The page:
Seagram to Blend PolyGram/Universal Units; Will Eat Costs

Several months into one of the biggest mergers the entertainment industry has ever seen, Seagram Company has announced that many of the film and video operations it acquired in its buyout of PolyGram NV will be absorbed into its Universal Studios division. A flurry of pink slips for PolyGram employees, a shuffling of Universal management following a box-office slump, and a hefty write-down for the current quarter are all part of the script.

The saga began last May when Montreal's Seagram Ltd. negotiated a multi-billion-dollar takeover of PolyGram, then largely owned by Netherlands-based electronics conglomerate Philips NV. PolyGram's assets included the PolyGram music label and PolyGram Filmed Entertainment (PFE) and its subsidiaries: PolyGram Films, PolyGram Film International, PolyGram Television, PolyGram Video, Gramercy Pictures, October Pictures, Propaganda Films, Working Title Films, and Interscope Communications.

The PolyGram buyout---variously reported at between $10.2 and $10.4 billion---was predicated on Seagram's plan to spin off many of these subsidiaries to pare down the real cost of the acquisition. Seagram hoped to raise as much $1 billion through parting out the PolyGram empire.

But with the exception of a $235 million transfer of a 1300-title film library to Metro-Goldwyn-Mayer Inc., Seagram's big estate sale flopped. (The company did raise $4 billion last year by selling its domestic TV assets to Barry Diller's USA Networks.) Months of fishing among the sea of potential buyers for assorted PolyGram assets yielded few nibbles and no bites. "I guess they didn't get the price they wanted," said Merrill Lynch analyst Jessica Reif Cohen---one of the year's great understatements. On December 10, the liquor-and-entertainment giant publicly accepted its fate and announced that it will roll most PolyGram units into its own Universal Studios entertainment division. Seagram will "take charges" (i.e., write off a loss) of as much as $700 million this quarter as a result.

Units of PolyGram Filmed Entertainment---whose president, Michael Kuhn, stepped down last Thursday---will now report to Universal Pictures President Chris McGurk, and Universal Television and Networks Group Chairman Blair Westlake will oversee PFE's television operations. McGurk and Westlake have survived a recent churning of management at Universal. In mid-November, the perpetually under-performing Frank Biondi departed as chairman of Universal Studios, and little more than a week later, Casey Silver took a hike from his position as chairman of Universal Pictures. (Silver, a 12-year Universal veteran, will reportedly continue working with the company as an independent producer.) Universal Studios President and COO Ron Meyer assumed the duties of both men.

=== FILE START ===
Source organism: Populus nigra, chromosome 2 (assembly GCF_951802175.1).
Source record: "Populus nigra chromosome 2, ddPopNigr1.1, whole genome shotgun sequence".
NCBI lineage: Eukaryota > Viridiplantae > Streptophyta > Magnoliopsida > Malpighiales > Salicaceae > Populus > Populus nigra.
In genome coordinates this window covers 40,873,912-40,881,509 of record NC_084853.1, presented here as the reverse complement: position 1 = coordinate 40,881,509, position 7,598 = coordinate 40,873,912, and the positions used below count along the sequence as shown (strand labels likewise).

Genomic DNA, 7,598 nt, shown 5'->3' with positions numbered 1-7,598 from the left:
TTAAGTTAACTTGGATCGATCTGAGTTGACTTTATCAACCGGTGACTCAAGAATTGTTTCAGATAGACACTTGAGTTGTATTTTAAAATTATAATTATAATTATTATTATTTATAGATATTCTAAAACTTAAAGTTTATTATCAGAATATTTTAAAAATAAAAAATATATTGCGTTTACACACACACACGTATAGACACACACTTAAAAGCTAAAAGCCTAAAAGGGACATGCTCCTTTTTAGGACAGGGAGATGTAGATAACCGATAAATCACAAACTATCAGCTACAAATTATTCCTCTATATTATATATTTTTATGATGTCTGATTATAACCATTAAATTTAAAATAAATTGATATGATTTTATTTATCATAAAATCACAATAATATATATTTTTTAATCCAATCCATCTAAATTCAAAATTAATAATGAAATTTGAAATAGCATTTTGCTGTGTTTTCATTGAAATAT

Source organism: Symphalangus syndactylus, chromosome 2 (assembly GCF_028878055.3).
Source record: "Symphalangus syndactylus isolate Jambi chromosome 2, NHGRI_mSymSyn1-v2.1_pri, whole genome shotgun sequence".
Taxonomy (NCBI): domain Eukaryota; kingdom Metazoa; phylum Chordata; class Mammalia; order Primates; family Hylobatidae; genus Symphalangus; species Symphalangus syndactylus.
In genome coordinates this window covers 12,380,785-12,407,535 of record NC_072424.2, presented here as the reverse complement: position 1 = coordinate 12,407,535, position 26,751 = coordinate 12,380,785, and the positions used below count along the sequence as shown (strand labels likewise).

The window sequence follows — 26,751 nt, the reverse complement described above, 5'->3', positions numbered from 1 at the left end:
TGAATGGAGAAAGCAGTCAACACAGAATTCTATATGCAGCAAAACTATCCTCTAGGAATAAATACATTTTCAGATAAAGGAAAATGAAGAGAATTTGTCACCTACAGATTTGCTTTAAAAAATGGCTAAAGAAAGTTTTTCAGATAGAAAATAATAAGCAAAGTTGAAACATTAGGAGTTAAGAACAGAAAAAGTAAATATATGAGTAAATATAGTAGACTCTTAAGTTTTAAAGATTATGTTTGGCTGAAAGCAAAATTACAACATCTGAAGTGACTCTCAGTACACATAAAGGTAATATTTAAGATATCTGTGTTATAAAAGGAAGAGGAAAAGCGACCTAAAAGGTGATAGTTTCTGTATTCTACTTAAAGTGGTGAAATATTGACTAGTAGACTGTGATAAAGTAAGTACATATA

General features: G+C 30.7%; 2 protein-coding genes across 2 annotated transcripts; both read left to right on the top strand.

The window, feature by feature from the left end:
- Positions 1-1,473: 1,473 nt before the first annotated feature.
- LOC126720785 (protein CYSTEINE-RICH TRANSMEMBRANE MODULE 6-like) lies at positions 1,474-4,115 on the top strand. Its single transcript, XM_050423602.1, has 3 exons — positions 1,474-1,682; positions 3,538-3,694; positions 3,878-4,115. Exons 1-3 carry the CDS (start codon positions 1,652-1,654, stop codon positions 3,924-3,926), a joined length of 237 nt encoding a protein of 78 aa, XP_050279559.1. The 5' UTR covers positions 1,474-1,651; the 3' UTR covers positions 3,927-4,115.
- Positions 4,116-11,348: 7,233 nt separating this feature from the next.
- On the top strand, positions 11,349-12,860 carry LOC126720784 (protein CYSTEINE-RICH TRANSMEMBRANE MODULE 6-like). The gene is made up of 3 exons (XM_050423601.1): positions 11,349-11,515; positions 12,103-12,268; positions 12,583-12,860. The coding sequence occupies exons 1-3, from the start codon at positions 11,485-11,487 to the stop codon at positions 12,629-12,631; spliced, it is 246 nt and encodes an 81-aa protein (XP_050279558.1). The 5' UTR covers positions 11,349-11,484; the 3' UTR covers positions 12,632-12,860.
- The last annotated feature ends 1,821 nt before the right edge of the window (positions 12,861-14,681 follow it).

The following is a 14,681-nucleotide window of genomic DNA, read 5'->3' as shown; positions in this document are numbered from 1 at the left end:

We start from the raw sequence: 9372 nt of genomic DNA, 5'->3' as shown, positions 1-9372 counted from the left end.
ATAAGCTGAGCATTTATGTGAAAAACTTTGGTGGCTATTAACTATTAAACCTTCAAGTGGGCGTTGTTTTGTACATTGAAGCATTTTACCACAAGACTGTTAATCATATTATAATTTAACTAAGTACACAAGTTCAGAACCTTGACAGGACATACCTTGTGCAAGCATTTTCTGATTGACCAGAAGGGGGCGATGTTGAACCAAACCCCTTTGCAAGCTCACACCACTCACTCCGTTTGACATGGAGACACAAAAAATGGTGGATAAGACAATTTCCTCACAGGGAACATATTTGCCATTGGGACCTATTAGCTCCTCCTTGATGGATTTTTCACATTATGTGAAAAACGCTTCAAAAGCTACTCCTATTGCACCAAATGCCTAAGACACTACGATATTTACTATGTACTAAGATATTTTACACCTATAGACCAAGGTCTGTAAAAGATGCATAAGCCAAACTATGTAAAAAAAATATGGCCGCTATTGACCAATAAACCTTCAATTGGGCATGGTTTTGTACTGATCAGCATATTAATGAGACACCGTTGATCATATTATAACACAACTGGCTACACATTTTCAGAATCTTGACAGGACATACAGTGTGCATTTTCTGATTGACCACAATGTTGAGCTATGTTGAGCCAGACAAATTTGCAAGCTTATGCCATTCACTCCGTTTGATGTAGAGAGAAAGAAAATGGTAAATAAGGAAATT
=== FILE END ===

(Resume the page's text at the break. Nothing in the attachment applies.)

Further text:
Silver's departure came after a disappointing box-office debut for Babe: Pig in the City, Universal's $90 million holiday offering. The talking-pig flick had the misfortune of competing against the Disney/Pixar production A Bug's Life, which pulled in $46.5 million its first weekend. Pig in the City did only $8.5 million in the same period.

Universal is learning the hard way that you're only as good as your last time at bat: The studio hasn't had a major hit since The Lost World: Jurassic Park in 1997. Primary Colors, a political potboiler with John Travolta as a Bill Clinton-type president, and Mercury Rising, both Universal productions, tanked earlier this year, and current release Meet Joe Black is performing similarly. Universal Pictures is expected to lose $65 million for the second fiscal quarter, ending December 31, and it will probably finish in the red for the fiscal year ending June 30, 1999.

Seagram CEO Edgar Bronfman, Jr. and company stockholders hope that the influx of talent from PolyGram will revive Universal's position in the film industry. One likely outcome of the ongoing integration is that Gramercy Pictures and October Pictures, both "art house" companies, will be combined. The larger deal includes Universal's assumption of PFE's $300 million film-financing debt, underwritten by Sumitomo Bank and ING Bank.

Although Seagram isn't excluding the possibility of selling off any of its new PolyGram properties, their absorption into Universal will make that relatively difficult, according to several reports. Among the PolyGram staffers likely to receive their walking papers are approximately 60 full-time workers at PolyGram TV and another 3000 at the PolyGram music label, whose duties will be assumed by their counterparts at Universal Music Group.

Several PolyGram films now in production or about to be released will likely wear the Universal badge. Among them are Notting Hill, a Working Title romantic comedy with Julia Roberts and Hugh Grant; The Green Mile with Tom Hanks; and Arlington Road with Jeff Bridges and Tim Robbins, scheduled for release next March.